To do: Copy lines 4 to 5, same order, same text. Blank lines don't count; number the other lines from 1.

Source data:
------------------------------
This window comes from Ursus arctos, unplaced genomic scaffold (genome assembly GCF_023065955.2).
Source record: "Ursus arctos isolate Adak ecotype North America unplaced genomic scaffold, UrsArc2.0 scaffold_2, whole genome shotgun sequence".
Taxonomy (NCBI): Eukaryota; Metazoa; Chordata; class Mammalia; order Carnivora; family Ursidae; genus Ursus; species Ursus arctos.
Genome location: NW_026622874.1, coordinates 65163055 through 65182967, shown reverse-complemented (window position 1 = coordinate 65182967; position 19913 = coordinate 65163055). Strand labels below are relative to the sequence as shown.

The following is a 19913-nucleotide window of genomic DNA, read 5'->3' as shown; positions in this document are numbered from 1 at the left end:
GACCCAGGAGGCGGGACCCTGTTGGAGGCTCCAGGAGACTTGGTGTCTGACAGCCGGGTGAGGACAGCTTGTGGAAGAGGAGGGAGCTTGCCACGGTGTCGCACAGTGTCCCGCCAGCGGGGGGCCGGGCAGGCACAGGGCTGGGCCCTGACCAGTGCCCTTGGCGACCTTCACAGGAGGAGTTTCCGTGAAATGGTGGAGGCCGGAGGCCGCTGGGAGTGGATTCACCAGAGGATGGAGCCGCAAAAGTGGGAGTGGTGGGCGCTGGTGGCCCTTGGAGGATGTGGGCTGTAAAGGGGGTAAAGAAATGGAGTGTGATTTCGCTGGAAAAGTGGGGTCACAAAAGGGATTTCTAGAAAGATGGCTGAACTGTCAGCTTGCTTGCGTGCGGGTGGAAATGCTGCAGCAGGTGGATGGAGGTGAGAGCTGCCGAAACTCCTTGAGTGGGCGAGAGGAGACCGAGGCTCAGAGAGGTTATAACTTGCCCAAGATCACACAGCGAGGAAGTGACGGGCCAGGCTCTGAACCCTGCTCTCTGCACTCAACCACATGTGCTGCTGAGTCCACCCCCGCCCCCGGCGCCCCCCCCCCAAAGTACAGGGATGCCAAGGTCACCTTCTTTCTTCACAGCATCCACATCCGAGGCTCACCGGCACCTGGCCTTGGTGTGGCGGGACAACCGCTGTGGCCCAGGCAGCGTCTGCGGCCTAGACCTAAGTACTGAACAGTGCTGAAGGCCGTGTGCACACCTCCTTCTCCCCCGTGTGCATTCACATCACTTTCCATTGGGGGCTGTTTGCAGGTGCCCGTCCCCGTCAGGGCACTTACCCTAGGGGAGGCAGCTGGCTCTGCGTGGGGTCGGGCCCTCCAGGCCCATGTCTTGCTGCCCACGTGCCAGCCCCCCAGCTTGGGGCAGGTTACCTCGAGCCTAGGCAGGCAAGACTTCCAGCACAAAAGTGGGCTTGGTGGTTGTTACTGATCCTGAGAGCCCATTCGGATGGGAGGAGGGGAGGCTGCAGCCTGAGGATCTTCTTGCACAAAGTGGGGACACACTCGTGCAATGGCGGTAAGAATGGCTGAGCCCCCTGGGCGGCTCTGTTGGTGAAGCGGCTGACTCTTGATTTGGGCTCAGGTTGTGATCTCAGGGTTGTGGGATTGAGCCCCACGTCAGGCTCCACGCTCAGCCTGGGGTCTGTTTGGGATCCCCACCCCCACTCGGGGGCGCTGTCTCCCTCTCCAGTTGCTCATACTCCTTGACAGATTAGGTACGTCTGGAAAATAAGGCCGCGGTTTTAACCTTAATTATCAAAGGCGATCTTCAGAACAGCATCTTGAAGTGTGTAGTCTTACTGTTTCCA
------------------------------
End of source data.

Genome location: NW_026622874.1, coordinates 65163055 through 65182967, shown reverse-complemented (window position 1 = coordinate 65182967; position 19913 = coordinate 65163055). Strand labels below are relative to the sequence as shown.

The following is a 19913-nucleotide window of genomic DNA, read 5'->3' as shown; positions in this document are numbered from 1 at the left end: